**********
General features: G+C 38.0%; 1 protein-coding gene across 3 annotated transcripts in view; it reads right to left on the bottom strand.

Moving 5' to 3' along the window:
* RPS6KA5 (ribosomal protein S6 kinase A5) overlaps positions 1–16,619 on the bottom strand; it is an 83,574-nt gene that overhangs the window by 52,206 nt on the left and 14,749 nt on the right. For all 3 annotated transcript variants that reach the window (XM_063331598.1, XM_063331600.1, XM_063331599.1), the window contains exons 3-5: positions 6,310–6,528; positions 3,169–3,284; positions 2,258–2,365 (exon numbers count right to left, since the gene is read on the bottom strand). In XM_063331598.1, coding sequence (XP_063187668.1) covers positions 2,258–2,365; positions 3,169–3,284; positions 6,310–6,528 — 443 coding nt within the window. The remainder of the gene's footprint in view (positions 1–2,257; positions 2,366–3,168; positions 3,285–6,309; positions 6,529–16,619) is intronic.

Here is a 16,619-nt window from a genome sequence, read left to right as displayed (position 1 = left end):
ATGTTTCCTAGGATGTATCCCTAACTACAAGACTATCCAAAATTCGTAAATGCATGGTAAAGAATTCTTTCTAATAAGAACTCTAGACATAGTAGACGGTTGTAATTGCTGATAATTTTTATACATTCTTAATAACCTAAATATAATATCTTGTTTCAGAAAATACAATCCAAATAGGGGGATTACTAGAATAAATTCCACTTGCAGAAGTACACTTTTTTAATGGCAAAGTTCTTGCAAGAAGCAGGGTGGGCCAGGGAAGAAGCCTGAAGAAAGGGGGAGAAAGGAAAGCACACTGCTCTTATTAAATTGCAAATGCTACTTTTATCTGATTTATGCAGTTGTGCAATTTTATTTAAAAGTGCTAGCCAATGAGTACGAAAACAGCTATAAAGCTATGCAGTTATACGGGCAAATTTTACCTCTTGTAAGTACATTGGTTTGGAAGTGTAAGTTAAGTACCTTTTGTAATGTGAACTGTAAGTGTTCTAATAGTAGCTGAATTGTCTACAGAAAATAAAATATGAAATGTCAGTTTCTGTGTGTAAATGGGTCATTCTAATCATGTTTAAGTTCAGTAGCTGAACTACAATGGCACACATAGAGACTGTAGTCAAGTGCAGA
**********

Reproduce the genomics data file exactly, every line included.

General features: G+C 38.0%; 1 protein-coding gene across 3 annotated transcripts in view; it reads right to left on the bottom strand.

Moving 5' to 3' along the window:
* RPS6KA5 (ribosomal protein S6 kinase A5) overlaps positions 1–16,619 on the bottom strand; it is an 83,574-nt gene that overhangs the window by 52,206 nt on the left and 14,749 nt on the right. For all 3 annotated transcript variants that reach the window (XM_063331598.1, XM_063331600.1, XM_063331599.1), the window contains exons 3-5: positions 6,310–6,528; positions 3,169–3,284; positions 2,258–2,365 (exon numbers count right to left, since the gene is read on the bottom strand). In XM_063331598.1, coding sequence (XP_063187668.1) covers positions 2,258–2,365; positions 3,169–3,284; positions 6,310–6,528 — 443 coding nt within the window. The remainder of the gene's footprint in view (positions 1–2,257; positions 2,366–3,168; positions 3,285–6,309; positions 6,529–16,619) is intronic.

Here is a 16,619-nt window from a genome sequence, read left to right as displayed (position 1 = left end):
ATGTTTCCTAGGATGTATCCCTAACTACAAGACTATCCAAAATTCGTAAATGCATGGTAAAGAATTCTTTCTAATAAGAACTCTAGACATAGTAGACGGTTGTAATTGCTGATAATTTTTATACATTCTTAATAACCTAAATATAATATCTTGTTTCAGAAAATACAATCCAAATAGGGGGATTACTAGAATAAATTCCACTTGCAGAAGTACACTTTTTTAATGGCAAAGTTCTTGCAAGAAGCAGGGTGGGCCAGGGAAGAAGCCTGAAGAAAGGGGGAGAAAGGAAAGCACACTGCTCTTATTAAATTGCAAATGCTACTTTTATCTGATTTATGCAGTTGTGCAATTTTATTTAAAAGTGCTAGCCAATGAGTACGAAAACAGCTATAAAGCTATGCAGTTATACGGGCAAATTTTACCTCTTGTAAGTACATTGGTTTGGAAGTGTAAGTTAAGTACCTTTTGTAATGTGAACTGTAAGTGTTCTAATAGTAGCTGAATTGTCTACAGAAAATAAAATATGAAATGTCAGTTTCTGTGTGTAAATGGGTCATTCTAATCATGTTTAAGTTCAGTAGCTGAACTACAATGGCACACATAGAGACTGTAGTCAAGTGCAGA